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Shout out to the Girls!

by Penguin Random House Australia

Let’s hear it for the Australian women who have shaped our history and are expanding our future!

Shout-outs to 50 awesome Australian women with easy-to-read biographies of their incredible achievements. From Cathy Freeman to Turia Pitt, Edith Cowan to Julia Gillard, Mum Shirl to Vali Myers, plus rally car drivers, molecular biologists and more, this book is a celebration of women in all fields, from all walks of life, and from Australia’s past and present.

Brought to life by colourful illustrations from female artists, Shout Out to the Girls is the ultimate inspirational read for young and old.

All royalties from sales of this book go to The Smith Family.

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Rosie Revere, Engineer

by Andrea Beaty, illustrated by David Roberts

Rosie may seem quiet during the day, but at night she’s a brilliant inventor of gizmos and gadgets who dreams of becoming a great engineer. When her Great, Great Aunt Rose (Rosie the Riveter) comes for a visit and mentions her one unfinished goal – to fly, Rosie sets to work building a contraption to make her aunt’s dream come true. Her invention complete, Rosie attempts a test flight – but after a moment, the machine crashes to the ground.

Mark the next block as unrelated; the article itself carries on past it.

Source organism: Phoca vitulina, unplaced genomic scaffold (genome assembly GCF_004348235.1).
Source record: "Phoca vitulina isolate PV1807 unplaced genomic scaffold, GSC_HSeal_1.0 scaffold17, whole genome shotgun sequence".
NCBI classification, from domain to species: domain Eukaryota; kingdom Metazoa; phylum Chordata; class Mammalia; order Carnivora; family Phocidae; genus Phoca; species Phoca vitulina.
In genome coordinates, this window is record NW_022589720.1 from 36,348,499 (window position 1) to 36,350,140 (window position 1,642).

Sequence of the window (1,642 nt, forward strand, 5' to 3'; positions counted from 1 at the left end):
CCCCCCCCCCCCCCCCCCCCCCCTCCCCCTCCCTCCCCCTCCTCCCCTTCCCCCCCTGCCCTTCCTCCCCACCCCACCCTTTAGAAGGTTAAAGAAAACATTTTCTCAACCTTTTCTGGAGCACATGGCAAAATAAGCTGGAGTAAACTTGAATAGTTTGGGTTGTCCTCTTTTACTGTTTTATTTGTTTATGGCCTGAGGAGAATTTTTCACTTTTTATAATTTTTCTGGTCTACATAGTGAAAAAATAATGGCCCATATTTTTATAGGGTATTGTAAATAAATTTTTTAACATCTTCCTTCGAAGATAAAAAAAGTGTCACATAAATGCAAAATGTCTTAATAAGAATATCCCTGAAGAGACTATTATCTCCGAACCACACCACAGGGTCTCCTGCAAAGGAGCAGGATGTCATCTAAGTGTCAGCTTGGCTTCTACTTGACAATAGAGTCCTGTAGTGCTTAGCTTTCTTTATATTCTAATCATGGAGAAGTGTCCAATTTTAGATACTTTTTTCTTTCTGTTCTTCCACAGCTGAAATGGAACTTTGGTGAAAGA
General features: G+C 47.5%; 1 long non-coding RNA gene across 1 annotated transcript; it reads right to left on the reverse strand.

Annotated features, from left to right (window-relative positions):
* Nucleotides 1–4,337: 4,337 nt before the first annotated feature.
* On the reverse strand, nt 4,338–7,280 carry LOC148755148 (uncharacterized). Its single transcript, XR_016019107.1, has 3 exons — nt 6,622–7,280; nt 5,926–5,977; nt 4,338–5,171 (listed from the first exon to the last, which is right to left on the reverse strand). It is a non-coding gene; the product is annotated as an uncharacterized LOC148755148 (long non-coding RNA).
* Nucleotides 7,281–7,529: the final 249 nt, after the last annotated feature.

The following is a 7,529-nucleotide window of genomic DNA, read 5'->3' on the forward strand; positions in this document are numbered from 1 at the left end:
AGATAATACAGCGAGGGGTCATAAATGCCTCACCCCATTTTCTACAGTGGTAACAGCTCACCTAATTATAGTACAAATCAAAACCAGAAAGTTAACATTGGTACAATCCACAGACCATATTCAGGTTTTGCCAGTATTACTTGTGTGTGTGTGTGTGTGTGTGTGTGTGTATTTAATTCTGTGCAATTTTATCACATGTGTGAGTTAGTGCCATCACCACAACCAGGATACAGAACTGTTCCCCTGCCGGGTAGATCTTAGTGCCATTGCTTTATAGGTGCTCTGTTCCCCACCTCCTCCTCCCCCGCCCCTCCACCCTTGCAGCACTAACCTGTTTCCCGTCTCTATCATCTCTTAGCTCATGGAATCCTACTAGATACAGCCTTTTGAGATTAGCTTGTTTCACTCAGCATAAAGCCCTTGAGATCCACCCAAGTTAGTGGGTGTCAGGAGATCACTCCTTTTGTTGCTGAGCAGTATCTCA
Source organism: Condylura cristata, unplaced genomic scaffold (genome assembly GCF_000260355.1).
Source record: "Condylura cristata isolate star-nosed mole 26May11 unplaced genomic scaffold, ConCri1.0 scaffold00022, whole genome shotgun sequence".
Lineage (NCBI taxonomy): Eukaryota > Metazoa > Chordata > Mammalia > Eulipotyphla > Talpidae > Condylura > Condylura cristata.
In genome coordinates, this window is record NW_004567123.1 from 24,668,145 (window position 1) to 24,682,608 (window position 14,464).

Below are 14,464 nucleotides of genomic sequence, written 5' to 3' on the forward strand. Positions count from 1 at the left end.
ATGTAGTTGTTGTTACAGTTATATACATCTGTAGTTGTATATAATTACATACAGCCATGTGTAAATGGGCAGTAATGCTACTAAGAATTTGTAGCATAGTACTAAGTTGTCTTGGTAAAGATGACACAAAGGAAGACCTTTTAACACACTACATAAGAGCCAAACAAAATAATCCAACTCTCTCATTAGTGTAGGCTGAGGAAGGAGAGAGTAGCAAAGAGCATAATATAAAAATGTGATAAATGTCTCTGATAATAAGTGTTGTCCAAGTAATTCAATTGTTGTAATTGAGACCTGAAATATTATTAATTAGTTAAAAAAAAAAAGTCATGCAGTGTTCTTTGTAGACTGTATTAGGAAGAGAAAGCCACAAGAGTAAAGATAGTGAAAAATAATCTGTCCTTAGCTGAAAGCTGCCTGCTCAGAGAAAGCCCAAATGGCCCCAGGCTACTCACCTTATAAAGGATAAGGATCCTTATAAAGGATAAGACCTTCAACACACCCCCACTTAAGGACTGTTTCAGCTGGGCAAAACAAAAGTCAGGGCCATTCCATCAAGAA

Discouraged, Rosie deems the invention a failure, but Aunt Rose insists that on the contrary, it was a raging success. You can only truly fail, she explains, if you quit. Reassured, Rosie returns to her engineering and inspires her classmates to join in the fun.

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Who was Rosa Parks?

by Yona Zeldis McDonough, illustrated by Stephen Marchesi

The ‘Who Was’ series is well-loved by primary aged children across the country.  In this book, Zeldis McDonough details the life of civil rights activist Rosa Parks, famous for her refusal to change her seat on an Alabama city bus.  Her actions sparked a boycott that lasted for more than a year and were a major contribution to the work of ending segregations.

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Counting on Katherine: How Katherine Johnson Saved Apollo 13

by Helaine Becker, illustrated by Tiemdow Phumiruck